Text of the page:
Fear of Flying
They were stuck on that damn island with no way to get off. A horrible, horrible maze of a place with the threat of danger all around. Months of work, finally finished and now they couldn’t get home.
Of course, it was dad’s idea to come here. Lured by the prospect of easy money and the promise of glory his inventor’s mind had gone into overdrive. Was he a genius? Or a madman? I wondered if all he wanted was for us to go down in history.
Mum was right, we should never have got involved with that bullheaded prick in the first place. The project had gone on far too long and, this was how we got paid. Death threats! I suppose I was too young to question the danger. They always said I was too young and high-spirited. Blah! Blah! Blah! I just kept those thoughts to myself, as usual. But now I knew the worst was coming.
The worst had come: Dad wanted us to fly out. I had seen it in a dream. The same dream over and over, ever since I can remember. We were running, then flying, soaring towards the sun. And then, falling, always in silence. Not fear for flying –fear of falling.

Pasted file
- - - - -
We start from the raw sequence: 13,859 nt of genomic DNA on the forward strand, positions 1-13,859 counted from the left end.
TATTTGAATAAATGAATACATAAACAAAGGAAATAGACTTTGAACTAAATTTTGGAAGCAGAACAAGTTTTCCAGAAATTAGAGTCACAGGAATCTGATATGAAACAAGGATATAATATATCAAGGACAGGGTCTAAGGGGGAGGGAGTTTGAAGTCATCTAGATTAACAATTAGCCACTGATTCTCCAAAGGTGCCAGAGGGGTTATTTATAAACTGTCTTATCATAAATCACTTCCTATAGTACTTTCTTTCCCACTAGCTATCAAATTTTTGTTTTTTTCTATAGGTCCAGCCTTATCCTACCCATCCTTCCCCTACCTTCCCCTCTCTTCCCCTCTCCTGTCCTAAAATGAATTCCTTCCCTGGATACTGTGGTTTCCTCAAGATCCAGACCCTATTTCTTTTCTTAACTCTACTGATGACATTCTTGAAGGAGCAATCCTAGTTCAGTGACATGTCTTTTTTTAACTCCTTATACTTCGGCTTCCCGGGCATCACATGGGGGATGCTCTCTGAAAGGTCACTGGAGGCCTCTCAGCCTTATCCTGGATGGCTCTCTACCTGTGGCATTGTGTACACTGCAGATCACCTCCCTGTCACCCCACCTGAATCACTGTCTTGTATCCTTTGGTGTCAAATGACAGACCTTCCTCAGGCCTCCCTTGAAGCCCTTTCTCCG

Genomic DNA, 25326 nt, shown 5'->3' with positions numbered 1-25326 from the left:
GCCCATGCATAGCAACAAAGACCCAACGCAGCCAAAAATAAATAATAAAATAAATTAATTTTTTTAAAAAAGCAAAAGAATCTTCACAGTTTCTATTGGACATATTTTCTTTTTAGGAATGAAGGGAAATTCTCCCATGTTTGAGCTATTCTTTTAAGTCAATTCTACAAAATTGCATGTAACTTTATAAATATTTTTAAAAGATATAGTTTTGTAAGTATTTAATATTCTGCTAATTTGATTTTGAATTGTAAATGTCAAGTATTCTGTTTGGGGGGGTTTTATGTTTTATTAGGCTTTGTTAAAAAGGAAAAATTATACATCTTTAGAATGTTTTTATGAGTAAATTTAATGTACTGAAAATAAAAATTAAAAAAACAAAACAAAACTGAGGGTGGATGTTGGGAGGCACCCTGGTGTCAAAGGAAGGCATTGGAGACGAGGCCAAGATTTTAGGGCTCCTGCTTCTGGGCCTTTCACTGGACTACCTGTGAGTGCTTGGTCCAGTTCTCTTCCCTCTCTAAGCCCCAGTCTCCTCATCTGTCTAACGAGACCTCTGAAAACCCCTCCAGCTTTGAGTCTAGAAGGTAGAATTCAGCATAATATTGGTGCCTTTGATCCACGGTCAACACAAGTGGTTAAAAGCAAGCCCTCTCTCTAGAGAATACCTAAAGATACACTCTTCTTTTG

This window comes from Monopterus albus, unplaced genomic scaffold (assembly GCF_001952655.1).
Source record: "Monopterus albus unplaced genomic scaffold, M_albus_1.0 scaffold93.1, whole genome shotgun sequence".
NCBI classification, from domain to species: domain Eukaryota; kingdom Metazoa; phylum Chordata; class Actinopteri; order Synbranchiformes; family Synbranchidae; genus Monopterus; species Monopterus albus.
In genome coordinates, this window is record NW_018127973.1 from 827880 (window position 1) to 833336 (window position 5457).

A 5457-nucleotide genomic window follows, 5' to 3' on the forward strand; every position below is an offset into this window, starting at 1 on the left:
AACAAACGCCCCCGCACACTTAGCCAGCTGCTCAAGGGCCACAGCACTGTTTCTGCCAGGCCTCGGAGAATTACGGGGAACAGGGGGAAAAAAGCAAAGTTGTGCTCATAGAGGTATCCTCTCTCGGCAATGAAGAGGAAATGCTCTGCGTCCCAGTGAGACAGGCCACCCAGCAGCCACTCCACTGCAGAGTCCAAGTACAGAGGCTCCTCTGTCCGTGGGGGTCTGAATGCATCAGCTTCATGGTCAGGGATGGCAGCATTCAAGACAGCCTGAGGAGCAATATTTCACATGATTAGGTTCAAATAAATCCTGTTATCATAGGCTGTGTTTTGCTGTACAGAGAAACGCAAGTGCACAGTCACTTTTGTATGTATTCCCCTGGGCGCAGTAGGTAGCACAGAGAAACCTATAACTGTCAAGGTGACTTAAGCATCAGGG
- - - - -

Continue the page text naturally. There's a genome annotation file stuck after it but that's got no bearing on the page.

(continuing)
It didn’t help that my father knew I was terrified. He was such an optimist. “Listen, Ike,” dad said, “I know you are tired. I am too. But it’s the only way out of this place.” His old eyes were strong as ever. But all I could do was mumble over and over “This is the end.”
So I was caught between a rock (in the ocean) and a hard place. There really was no other way. Dad arranged everything and made sure that I was as secure as possible. I even saw a tear slide down his check as he strapped me in. “It’s not far,” he said looking out over the ocean. “We won’t go too high or low. You should be able to see the sea at all times.” But I wasn’t really listening, I was staring into the dream, its premonition reverberating through my spine.
We were running, then flying, then soaring. I finally managed to exhale: we were in the sky. Old fears were cast off like old skins as I sped between the gods of the sea and the sun. This was great. The pain of our island hell seemed so far behind us. I forgot about home, mum, the island. I forgot about dad. He seemed far below me now. I had found my space.
I lost sight of the sea. I was going for the sun. I’d waited my whole damn life just to make that flight. And as the wax melted and the feathers blew in the wind I thought “Well Icarus, isn’t this ironic.”